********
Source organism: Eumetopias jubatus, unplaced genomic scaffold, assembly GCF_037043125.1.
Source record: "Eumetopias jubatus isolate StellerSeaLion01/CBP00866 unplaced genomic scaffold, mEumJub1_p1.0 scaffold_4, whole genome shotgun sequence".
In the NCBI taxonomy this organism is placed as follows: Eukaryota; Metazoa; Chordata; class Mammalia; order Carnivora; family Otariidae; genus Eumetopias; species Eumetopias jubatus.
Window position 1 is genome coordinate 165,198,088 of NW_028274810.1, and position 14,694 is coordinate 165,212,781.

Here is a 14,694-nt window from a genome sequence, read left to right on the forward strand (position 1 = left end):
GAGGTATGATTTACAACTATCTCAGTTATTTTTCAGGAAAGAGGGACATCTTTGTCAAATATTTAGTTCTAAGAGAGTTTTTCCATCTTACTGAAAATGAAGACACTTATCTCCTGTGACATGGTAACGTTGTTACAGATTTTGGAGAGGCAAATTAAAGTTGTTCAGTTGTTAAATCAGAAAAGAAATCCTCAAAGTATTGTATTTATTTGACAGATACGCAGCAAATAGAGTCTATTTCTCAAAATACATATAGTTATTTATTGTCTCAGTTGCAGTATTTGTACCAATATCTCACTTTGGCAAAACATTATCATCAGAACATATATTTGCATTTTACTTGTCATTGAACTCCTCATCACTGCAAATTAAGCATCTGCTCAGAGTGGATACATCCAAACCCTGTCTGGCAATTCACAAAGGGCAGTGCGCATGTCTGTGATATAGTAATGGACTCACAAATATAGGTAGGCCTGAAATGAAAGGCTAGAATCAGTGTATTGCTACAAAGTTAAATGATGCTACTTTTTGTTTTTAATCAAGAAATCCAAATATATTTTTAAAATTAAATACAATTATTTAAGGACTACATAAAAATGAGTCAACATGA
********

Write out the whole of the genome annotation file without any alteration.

Source organism: Eumetopias jubatus, unplaced genomic scaffold, assembly GCF_037043125.1.
Source record: "Eumetopias jubatus isolate StellerSeaLion01/CBP00866 unplaced genomic scaffold, mEumJub1_p1.0 scaffold_4, whole genome shotgun sequence".
In the NCBI taxonomy this organism is placed as follows: Eukaryota; Metazoa; Chordata; class Mammalia; order Carnivora; family Otariidae; genus Eumetopias; species Eumetopias jubatus.
Window position 1 is genome coordinate 165,198,088 of NW_028274810.1, and position 14,694 is coordinate 165,212,781.

Here is a 14,694-nt window from a genome sequence, read left to right on the forward strand (position 1 = left end):
GAGGTATGATTTACAACTATCTCAGTTATTTTTCAGGAAAGAGGGACATCTTTGTCAAATATTTAGTTCTAAGAGAGTTTTTCCATCTTACTGAAAATGAAGACACTTATCTCCTGTGACATGGTAACGTTGTTACAGATTTTGGAGAGGCAAATTAAAGTTGTTCAGTTGTTAAATCAGAAAAGAAATCCTCAAAGTATTGTATTTATTTGACAGATACGCAGCAAATAGAGTCTATTTCTCAAAATACATATAGTTATTTATTGTCTCAGTTGCAGTATTTGTACCAATATCTCACTTTGGCAAAACATTATCATCAGAACATATATTTGCATTTTACTTGTCATTGAACTCCTCATCACTGCAAATTAAGCATCTGCTCAGAGTGGATACATCCAAACCCTGTCTGGCAATTCACAAAGGGCAGTGCGCATGTCTGTGATATAGTAATGGACTCACAAATATAGGTAGGCCTGAAATGAAAGGCTAGAATCAGTGTATTGCTACAAAGTTAAATGATGCTACTTTTTGTTTTTAATCAAGAAATCCAAATATATTTTTAAAATTAAATACAATTATTTAAGGACTACATAAAAATGAGTCAACATGA